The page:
"I'm confident that I probably have pleased no one today," Storck said of the sentence he handed down.

Ford was sentenced to 75 months in prison and 18 years and 9 months of extended supervision on the homicide charge. He was ordered to maintain absolute sobriety, pay restitution of $9,821, undergo AODA counseling and have no contact with the Katsma family. His driver's license was revoked for five years. For the hit and run charge, Ford was sentenced to five years in prison concurrent to his other sentence and two and one-half years on extended supervision also concurrent.

In addition, Ford was ordered to perform 1,000 hours of community service to include assisting with the establishment of a victim impact panel. Such a panel would be used to inform offenders and the public about the impact their crimes have.

Close to four hours of testimony Friday, made the impact of drunken driving painfully evident.

"Don's first priority in life was his family," said Katsma's wife, Vicki. "You cannot imagine how much Kyle, Cody and Tiffany miss him. The worst day of my life was the day I had to tell Kyle, Cody and Tiffany that their dad at the age of 35 was dead as the result of a motor cycle accident - killed by a drunk driver."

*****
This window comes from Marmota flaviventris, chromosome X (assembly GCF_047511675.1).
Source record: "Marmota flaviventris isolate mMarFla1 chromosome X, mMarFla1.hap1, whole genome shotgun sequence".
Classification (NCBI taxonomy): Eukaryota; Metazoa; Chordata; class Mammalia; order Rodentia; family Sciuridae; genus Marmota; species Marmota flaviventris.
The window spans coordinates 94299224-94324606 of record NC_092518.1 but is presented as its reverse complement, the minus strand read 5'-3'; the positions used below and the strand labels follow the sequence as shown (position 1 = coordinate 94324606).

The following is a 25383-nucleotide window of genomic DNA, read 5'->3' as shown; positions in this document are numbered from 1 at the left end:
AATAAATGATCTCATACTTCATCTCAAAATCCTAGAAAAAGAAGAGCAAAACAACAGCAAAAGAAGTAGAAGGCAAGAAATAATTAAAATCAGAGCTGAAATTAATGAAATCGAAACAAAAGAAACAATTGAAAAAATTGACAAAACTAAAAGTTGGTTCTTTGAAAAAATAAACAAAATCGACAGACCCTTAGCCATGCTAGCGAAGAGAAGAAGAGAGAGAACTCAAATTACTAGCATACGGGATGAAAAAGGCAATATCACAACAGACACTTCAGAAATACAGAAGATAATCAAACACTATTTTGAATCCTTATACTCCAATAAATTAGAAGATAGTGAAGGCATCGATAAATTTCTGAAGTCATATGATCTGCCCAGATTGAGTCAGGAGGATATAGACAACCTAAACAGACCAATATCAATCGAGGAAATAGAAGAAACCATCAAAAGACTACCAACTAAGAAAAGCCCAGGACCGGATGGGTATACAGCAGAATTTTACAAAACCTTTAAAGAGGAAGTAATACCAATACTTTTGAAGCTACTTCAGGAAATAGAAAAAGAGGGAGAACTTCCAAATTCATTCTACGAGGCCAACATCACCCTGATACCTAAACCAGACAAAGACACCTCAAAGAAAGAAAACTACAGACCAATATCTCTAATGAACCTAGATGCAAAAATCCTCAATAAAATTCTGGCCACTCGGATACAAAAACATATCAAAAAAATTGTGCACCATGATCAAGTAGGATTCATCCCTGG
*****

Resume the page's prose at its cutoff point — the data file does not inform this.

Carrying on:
Vicki Katsma then held up photos of her children and told Ford what the children missed about their father. She passed a stack of photos from family activities to Storck and to Ford, who looked through them and then wiped tears from his eyes.

"My best friend's gone," Vicki Katsma said. "When Chad Ford took Don's life, he took mine."

Vicki Katsma also commented on the cruelty of hitting her husband and then fleeing the scene. It was a fact of the case Storck noted during his sentencing comments.

"I think everyone in this room will be haunted by the question of what would have happened if you had stopped?" Storck said.